San Diego's police chief says an officer was shot and killed and another was injured after they made a traffic stop late Thursday. A suspect is in custody.
Both officers were assigned to an elite anti-gang unit, police Chief Shelley Zimmerman said at a late-night news conference. She described the incident in San Diego's Southcrest neighborhood, in the southern part of the beach-side city:
This week, a man named Eric Aniva from Malawi was arrested after the BBC broadcast the 27-minute radio report " 'Stealing Innocence' in Malawi," which featured Aniva bragging about being paid to sleep with more than 100 young girls and women, some as young as 12 years old.
Hillary Clinton made history this week by becoming the first woman nominee from a major political party for president. The Democratic National Convention in Philadelphia took on a different tone than the Republican convention a week before in Cleveland.
Political analyst Dr. Chris Whitt recaps the week and discusses whether the party is unified heading into the general election.
It's a balmy Sunday night in late June in San Francisco, post-Pride parade, and I'm about to eat dinner in a pristine blue dumpster in a dead-end SOMA (South of Market) street. The event, Salvage Supperclub, seeks to draw attention to food waste and encourage home cooks to not throw out less than ideal, yet still edible stuff.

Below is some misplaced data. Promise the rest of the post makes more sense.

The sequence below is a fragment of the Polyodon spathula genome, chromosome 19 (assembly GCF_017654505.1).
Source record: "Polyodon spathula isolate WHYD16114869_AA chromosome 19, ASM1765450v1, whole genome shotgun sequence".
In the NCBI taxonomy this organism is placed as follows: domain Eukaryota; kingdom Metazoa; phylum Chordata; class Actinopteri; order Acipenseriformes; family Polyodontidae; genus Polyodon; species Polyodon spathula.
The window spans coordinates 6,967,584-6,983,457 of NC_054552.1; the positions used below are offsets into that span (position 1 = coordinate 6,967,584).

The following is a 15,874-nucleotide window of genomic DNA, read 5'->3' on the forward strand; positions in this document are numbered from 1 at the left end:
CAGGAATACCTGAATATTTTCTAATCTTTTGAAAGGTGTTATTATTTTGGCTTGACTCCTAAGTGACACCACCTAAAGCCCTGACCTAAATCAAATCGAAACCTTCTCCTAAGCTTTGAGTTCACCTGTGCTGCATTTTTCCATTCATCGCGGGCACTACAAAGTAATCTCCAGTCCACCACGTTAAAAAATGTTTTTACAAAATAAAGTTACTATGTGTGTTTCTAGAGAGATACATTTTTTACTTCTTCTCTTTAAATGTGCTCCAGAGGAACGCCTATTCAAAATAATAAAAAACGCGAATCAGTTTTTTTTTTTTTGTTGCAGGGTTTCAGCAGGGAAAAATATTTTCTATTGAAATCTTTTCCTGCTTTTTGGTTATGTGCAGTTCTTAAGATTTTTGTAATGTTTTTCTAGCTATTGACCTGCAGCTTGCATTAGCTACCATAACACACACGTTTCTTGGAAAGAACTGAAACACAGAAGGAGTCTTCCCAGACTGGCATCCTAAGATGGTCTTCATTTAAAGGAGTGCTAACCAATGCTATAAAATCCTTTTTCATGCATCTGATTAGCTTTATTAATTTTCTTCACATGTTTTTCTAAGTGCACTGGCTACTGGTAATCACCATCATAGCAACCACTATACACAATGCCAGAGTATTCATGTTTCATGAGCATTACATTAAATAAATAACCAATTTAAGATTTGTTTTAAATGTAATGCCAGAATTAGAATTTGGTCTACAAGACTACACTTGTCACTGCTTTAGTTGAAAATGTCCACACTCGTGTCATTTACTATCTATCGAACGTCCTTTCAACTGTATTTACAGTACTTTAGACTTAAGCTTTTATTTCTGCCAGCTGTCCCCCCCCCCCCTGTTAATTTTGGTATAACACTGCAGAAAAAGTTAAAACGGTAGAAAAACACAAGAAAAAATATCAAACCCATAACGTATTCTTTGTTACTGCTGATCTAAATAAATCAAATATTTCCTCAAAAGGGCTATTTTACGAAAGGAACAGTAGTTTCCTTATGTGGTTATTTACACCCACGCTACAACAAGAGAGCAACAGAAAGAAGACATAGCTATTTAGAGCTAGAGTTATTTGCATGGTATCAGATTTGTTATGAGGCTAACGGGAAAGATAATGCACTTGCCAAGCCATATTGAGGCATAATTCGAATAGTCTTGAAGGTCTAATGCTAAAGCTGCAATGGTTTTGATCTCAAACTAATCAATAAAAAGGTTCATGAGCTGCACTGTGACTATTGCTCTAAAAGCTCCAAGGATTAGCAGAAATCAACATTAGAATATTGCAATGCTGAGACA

A glance at the menu and the evening looks promising. The hosts are gracious, the guests friendly and the organizers earnest. The dumpster is simply but tastefully decked out: glass tea lights, long wooden benches, bar towel napkins.
On Tuesday as Hillary Clinton's was officially nominated as the first major party female presidential nominee, women (and yes, some men) all over the Wells Fargo Arena in Philadelphia danced, cried, embraced and howled with joy.
The Democratic National Convention erupted into a deafening celebration over a woman being thisclose to the presidency, 240 years after the U.S. was founded and nearly 100 years after women got the right to vote.
At the Democratic National Convention this week, Bill Clinton gave a shout-out to a program called Home Instruction for Parents of Preschool Youth. In HIPPY, as it's called, parents receive free books, educational materials and weekly home visits to coach them on how to get their young children ready for school.
"Twenty years of research has shown how well this program works to improve readiness for school and academic achievement. There are a lot of young adults in America ... who are enjoying better lives because they were in that program," Clinton said.